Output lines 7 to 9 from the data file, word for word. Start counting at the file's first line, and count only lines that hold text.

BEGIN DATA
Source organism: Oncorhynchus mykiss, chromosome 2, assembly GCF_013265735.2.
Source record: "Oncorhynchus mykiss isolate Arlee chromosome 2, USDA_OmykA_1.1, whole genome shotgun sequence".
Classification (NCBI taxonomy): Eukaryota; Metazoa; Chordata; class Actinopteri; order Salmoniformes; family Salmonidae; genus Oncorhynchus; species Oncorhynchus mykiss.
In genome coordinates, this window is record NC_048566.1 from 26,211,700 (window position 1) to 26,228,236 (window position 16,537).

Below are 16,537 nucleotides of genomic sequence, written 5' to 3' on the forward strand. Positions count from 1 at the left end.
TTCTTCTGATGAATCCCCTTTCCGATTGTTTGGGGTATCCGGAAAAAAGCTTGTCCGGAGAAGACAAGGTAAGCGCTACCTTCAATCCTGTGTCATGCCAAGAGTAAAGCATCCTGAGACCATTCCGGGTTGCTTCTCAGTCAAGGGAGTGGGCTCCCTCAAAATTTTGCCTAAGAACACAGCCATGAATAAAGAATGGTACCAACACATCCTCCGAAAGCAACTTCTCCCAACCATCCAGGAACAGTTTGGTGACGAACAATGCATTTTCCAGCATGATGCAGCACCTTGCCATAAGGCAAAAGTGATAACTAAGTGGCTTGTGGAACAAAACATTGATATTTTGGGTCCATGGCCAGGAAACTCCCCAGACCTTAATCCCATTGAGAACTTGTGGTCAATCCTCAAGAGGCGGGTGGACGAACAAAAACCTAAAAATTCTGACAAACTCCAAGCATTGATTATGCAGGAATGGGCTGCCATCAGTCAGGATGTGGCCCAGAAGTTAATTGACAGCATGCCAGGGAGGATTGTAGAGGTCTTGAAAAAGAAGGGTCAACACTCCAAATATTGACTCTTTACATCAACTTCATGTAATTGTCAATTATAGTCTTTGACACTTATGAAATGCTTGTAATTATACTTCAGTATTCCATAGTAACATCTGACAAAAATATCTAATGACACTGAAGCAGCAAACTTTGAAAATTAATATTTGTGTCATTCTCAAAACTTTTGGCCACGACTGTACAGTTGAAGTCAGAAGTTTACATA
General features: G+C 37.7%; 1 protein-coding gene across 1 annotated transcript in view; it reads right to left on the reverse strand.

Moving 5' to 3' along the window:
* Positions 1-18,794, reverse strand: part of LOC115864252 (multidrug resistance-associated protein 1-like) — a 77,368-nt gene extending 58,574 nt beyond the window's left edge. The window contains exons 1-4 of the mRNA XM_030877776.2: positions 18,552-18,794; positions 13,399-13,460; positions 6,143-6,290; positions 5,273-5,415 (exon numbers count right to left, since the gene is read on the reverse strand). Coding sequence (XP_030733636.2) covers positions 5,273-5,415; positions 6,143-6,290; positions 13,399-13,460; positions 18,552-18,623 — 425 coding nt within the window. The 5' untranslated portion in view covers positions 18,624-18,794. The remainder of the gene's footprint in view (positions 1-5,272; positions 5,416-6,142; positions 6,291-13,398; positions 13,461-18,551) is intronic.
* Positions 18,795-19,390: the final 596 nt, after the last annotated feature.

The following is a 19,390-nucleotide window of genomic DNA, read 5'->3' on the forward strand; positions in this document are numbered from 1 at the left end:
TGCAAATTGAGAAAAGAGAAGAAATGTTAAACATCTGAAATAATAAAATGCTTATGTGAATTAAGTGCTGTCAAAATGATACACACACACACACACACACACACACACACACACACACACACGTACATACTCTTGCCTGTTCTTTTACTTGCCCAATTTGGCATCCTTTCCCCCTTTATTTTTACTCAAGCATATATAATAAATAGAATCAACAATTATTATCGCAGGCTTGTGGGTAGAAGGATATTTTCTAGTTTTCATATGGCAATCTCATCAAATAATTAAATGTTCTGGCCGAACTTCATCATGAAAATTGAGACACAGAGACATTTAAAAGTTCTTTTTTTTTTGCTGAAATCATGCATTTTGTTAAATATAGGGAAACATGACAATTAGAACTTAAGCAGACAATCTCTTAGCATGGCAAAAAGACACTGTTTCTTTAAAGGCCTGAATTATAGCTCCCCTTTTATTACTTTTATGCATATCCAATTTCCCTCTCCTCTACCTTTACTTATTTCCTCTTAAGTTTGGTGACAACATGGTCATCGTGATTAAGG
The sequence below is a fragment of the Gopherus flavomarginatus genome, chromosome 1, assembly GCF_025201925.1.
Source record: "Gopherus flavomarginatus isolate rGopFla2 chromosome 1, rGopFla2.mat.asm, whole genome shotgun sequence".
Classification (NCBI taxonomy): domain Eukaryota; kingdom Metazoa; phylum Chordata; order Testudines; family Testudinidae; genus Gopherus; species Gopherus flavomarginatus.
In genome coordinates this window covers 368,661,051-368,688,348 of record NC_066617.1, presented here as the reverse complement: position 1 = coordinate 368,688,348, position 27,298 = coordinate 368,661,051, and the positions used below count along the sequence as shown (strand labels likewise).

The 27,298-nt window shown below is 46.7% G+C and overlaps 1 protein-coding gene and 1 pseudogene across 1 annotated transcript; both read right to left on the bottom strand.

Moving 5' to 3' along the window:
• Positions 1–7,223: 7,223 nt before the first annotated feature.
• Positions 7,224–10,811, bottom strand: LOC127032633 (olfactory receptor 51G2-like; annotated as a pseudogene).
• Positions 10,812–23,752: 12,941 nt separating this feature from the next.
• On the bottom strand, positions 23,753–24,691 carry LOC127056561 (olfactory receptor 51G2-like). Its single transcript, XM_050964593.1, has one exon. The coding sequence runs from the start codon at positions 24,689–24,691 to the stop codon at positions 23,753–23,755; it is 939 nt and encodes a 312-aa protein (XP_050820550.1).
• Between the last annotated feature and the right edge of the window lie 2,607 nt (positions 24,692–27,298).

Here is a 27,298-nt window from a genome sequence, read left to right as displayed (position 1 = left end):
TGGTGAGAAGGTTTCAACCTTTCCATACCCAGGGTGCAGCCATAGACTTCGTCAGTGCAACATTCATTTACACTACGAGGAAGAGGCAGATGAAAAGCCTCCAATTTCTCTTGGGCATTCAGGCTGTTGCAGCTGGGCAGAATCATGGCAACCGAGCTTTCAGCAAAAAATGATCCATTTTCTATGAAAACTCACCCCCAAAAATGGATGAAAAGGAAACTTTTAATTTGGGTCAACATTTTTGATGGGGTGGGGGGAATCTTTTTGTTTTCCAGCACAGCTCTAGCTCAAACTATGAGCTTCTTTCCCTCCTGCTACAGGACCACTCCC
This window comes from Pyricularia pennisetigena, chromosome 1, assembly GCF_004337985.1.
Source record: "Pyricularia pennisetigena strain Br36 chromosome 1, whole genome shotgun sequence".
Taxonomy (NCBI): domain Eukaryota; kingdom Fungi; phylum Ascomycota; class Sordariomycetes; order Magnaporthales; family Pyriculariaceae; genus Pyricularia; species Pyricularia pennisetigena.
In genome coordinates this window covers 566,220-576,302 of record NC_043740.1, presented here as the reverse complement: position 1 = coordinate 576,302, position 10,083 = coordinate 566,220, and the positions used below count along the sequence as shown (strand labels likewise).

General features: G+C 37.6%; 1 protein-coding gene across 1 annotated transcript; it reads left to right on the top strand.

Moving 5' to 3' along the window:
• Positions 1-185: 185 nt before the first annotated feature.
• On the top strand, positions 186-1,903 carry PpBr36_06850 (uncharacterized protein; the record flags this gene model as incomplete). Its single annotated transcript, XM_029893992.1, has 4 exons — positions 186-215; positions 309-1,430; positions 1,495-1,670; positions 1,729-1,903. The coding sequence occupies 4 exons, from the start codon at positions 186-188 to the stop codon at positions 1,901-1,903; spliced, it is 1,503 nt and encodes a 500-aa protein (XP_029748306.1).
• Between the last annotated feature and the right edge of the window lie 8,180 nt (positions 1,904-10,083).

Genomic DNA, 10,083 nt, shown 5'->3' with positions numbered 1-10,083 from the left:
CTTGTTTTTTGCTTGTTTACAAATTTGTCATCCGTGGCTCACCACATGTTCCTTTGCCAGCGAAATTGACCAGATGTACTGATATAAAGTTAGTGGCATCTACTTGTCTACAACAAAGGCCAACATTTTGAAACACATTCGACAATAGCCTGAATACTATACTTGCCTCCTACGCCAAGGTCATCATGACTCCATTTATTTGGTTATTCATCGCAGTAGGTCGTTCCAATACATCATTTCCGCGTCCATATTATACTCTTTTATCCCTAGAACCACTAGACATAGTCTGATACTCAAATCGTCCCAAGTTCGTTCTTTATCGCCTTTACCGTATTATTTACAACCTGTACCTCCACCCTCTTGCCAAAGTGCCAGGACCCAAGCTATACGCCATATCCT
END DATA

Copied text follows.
General features: G+C 37.7%; 1 protein-coding gene across 1 annotated transcript in view; it reads right to left on the reverse strand.

Moving 5' to 3' along the window:
* Positions 1-18,794, reverse strand: part of LOC115864252 (multidrug resistance-associated protein 1-like) — a 77,368-nt gene extending 58,574 nt beyond the window's left edge. The window contains exons 1-4 of the mRNA XM_030877776.2: positions 18,552-18,794; positions 13,399-13,460; positions 6,143-6,290; positions 5,273-5,415 (exon numbers count right to left, since the gene is read on the reverse strand). Coding sequence (XP_030733636.2) covers positions 5,273-5,415; positions 6,143-6,290; positions 13,399-13,460; positions 18,552-18,623 — 425 coding nt within the window. The 5' untranslated portion in view covers positions 18,624-18,794. The remainder of the gene's footprint in view (positions 1-5,272; positions 5,416-6,142; positions 6,291-13,398; positions 13,461-18,551) is intronic.